Error calculation for µ in standing wave experiment

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Homework Statement


I experimented with standing waves on an oscillating string, and I was asked to calculate the absolute error of µ (linear mass per unit length). I don't know how to calculate it, so please help me.
I loaded 100g, 200g and 300g on the string. Below are tabulated data of the experiment.

Homework Equations


I know the basics of uncertainties, but in here it's kinda complicated as I don't know how to calculate the tension or speed error. I know this formula:
upload_2018-2-20_16-46-37.png

where c= speed, FT= tension and µ = linear mass per unit length

making µ the subject:

upload_2018-2-20_16-53-11.png


The Attempt at a Solution


[/B]
So the calculated tension for the 3 sets of masses are:
100g = 9.81*0.1=0.981
200g= 9.81*0.2=1.962
300g= 9.81*0.3=2.943

Speed:
100g= 39 m/s
200g= 54 m/s
300g= 72 m/s

µ values:
100g -> 0.981/39^2 = 644.9*10^-6 kg/m
200g -> 1.962/54^2 = 672*10^-6 kg/m
300g -> 567.7*10^-6 kg/m

Do i like average the tension and speed values and subtract the max and min number

So if i do that then:


average of tension = 1.962
2.943-0.981=1.962 <- this is the uncertainty?

average of c^2:
  • averaging -> 39+54+72/3 =55
  • squaring -> 55^2 = 3025
72-39= 33
72^2-39^2=3663

This seems very wrong i don't really know what I'm doing.



upload_2018-2-20_16-41-56.png

upload_2018-2-20_16-42-20.png

upload_2018-2-20_16-42-30.png
 

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Answers and Replies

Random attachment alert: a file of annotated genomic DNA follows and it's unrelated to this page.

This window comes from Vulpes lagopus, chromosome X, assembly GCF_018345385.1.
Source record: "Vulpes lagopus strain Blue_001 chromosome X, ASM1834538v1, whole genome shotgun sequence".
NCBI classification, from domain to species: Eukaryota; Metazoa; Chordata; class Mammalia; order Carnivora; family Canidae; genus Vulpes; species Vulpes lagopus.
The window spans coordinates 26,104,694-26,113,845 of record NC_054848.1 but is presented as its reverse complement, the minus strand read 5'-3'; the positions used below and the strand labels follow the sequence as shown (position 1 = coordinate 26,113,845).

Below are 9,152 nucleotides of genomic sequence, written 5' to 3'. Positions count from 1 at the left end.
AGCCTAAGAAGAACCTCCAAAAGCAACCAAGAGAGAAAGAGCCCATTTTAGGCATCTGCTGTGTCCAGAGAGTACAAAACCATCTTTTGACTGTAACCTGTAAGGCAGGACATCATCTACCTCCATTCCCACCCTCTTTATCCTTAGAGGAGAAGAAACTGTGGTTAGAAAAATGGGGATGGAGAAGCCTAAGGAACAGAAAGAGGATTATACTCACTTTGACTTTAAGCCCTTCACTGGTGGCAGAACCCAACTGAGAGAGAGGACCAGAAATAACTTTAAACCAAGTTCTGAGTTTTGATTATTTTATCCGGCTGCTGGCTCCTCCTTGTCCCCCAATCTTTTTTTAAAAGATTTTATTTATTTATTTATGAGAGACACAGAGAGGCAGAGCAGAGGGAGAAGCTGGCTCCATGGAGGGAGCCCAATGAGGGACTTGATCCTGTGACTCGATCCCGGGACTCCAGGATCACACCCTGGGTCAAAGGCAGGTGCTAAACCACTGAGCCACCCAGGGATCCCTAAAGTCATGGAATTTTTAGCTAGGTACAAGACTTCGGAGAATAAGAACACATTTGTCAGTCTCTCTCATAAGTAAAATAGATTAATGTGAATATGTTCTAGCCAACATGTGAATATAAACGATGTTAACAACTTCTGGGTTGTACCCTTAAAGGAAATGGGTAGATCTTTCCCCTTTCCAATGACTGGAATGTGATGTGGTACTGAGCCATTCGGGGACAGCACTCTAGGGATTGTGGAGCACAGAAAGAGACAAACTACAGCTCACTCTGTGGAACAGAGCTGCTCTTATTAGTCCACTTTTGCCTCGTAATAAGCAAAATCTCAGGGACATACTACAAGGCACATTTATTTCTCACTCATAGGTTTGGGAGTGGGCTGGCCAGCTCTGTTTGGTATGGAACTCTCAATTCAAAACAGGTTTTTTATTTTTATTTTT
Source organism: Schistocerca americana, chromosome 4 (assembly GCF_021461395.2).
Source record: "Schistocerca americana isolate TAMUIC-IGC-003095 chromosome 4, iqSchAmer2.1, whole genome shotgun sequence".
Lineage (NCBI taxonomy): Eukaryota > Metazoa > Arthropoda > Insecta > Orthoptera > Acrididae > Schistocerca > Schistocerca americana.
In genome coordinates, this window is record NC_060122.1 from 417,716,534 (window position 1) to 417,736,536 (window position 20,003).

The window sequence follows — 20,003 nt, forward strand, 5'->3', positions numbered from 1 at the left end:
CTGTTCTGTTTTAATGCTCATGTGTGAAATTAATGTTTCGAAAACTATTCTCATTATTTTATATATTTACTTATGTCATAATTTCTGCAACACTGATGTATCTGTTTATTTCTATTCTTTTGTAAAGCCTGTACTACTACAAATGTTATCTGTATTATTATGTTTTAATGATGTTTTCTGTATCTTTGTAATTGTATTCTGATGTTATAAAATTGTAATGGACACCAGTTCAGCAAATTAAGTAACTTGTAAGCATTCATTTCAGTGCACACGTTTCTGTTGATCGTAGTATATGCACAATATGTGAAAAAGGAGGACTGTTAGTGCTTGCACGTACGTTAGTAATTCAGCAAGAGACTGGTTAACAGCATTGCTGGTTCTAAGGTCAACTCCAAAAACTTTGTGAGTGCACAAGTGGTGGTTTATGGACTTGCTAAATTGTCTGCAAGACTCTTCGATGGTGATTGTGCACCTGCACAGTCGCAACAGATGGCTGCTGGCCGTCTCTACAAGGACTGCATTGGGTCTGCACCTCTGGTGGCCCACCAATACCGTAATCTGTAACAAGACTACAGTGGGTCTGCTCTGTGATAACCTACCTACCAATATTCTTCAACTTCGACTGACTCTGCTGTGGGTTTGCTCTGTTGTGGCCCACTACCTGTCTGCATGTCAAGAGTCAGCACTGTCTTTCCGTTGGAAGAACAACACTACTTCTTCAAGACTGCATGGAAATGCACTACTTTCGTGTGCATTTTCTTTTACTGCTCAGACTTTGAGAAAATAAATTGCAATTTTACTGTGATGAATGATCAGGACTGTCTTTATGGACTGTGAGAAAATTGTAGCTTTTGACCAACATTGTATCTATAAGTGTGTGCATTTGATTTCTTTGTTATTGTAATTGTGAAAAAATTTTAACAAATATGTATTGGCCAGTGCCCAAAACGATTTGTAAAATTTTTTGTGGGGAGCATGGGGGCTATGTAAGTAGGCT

• #2
kuruman
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You absolutely do not average the tensions or the speeds. You average only quantities that are supposed to be the same in order to reduce the uncertainty in the measurements. Since the speed depends on the load, you can average the speeds that you get with the same load for different harmonics. That would make sense. It makes no sense to average speeds for different loads because you know they are different and you know why they are different so what good would it do to you if you average them?

You say you understand the basics of error propagation. You have quoted the uncertainties in f, L and λ. How about the uncertainty in FT? Can you estimate that? If so, find an expression for μ in terms of the experimentally measured quantities and do error propagation analysis. Also note that you have 15 measurements you can use to calculate 15 values of μ separately. Find what these are and see if they are consistent with the error propagation anlysis.
 
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